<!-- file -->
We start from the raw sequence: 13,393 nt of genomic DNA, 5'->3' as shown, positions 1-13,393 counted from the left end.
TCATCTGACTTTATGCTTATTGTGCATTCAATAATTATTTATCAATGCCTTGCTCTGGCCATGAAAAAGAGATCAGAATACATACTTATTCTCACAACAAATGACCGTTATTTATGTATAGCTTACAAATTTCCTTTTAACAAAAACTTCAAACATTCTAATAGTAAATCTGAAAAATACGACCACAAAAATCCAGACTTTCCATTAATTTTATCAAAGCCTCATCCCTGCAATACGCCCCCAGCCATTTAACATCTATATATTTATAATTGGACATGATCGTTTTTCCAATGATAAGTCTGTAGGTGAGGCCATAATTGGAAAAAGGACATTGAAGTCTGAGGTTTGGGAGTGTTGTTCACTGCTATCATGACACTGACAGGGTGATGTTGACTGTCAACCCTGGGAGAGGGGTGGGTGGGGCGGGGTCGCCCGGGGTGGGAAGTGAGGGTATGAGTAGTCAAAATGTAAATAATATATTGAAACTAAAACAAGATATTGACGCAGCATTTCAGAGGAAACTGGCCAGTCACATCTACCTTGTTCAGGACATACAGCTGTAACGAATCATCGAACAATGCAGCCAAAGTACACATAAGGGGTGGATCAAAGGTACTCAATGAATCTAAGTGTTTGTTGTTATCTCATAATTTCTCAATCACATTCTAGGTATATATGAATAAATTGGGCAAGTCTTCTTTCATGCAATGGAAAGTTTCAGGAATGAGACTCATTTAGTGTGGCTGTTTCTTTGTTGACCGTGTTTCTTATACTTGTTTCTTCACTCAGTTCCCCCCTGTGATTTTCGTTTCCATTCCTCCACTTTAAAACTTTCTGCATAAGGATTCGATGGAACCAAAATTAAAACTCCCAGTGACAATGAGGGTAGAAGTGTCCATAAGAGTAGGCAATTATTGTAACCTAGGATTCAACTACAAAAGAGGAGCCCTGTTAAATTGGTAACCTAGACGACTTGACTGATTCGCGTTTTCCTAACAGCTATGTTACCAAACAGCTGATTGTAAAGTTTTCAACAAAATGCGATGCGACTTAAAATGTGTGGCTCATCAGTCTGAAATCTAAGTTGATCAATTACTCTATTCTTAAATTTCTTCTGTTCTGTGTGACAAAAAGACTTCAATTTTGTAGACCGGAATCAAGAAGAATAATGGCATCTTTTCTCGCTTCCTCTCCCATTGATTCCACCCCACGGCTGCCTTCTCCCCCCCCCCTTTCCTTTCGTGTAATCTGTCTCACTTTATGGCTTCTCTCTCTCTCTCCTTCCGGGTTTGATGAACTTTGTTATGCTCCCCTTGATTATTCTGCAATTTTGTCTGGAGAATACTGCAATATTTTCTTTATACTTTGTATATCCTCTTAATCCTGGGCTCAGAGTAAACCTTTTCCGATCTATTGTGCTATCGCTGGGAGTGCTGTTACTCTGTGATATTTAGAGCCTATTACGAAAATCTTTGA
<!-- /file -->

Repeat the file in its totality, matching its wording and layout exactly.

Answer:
We start from the raw sequence: 13,393 nt of genomic DNA, 5'->3' as shown, positions 1-13,393 counted from the left end.
TCATCTGACTTTATGCTTATTGTGCATTCAATAATTATTTATCAATGCCTTGCTCTGGCCATGAAAAAGAGATCAGAATACATACTTATTCTCACAACAAATGACCGTTATTTATGTATAGCTTACAAATTTCCTTTTAACAAAAACTTCAAACATTCTAATAGTAAATCTGAAAAATACGACCACAAAAATCCAGACTTTCCATTAATTTTATCAAAGCCTCATCCCTGCAATACGCCCCCAGCCATTTAACATCTATATATTTATAATTGGACATGATCGTTTTTCCAATGATAAGTCTGTAGGTGAGGCCATAATTGGAAAAAGGACATTGAAGTCTGAGGTTTGGGAGTGTTGTTCACTGCTATCATGACACTGACAGGGTGATGTTGACTGTCAACCCTGGGAGAGGGGTGGGTGGGGCGGGGTCGCCCGGGGTGGGAAGTGAGGGTATGAGTAGTCAAAATGTAAATAATATATTGAAACTAAAACAAGATATTGACGCAGCATTTCAGAGGAAACTGGCCAGTCACATCTACCTTGTTCAGGACATACAGCTGTAACGAATCATCGAACAATGCAGCCAAAGTACACATAAGGGGTGGATCAAAGGTACTCAATGAATCTAAGTGTTTGTTGTTATCTCATAATTTCTCAATCACATTCTAGGTATATATGAATAAATTGGGCAAGTCTTCTTTCATGCAATGGAAAGTTTCAGGAATGAGACTCATTTAGTGTGGCTGTTTCTTTGTTGACCGTGTTTCTTATACTTGTTTCTTCACTCAGTTCCCCCCTGTGATTTTCGTTTCCATTCCTCCACTTTAAAACTTTCTGCATAAGGATTCGATGGAACCAAAATTAAAACTCCCAGTGACAATGAGGGTAGAAGTGTCCATAAGAGTAGGCAATTATTGTAACCTAGGATTCAACTACAAAAGAGGAGCCCTGTTAAATTGGTAACCTAGACGACTTGACTGATTCGCGTTTTCCTAACAGCTATGTTACCAAACAGCTGATTGTAAAGTTTTCAACAAAATGCGATGCGACTTAAAATGTGTGGCTCATCAGTCTGAAATCTAAGTTGATCAATTACTCTATTCTTAAATTTCTTCTGTTCTGTGTGACAAAAAGACTTCAATTTTGTAGACCGGAATCAAGAAGAATAATGGCATCTTTTCTCGCTTCCTCTCCCATTGATTCCACCCCACGGCTGCCTTCTCCCCCCCCCCTTTCCTTTCGTGTAATCTGTCTCACTTTATGGCTTCTCTCTCTCTCTCCTTCCGGGTTTGATGAACTTTGTTATGCTCCCCTTGATTATTCTGCAATTTTGTCTGGAGAATACTGCAATATTTTCTTTATACTTTGTATATCCTCTTAATCCTGGGCTCAGAGTAAACCTTTTCCGATCTATTGTGCTATCGCTGGGAGTGCTGTTACTCTGTGATATTTAGAGCCTATTACGAAAATCTTTGA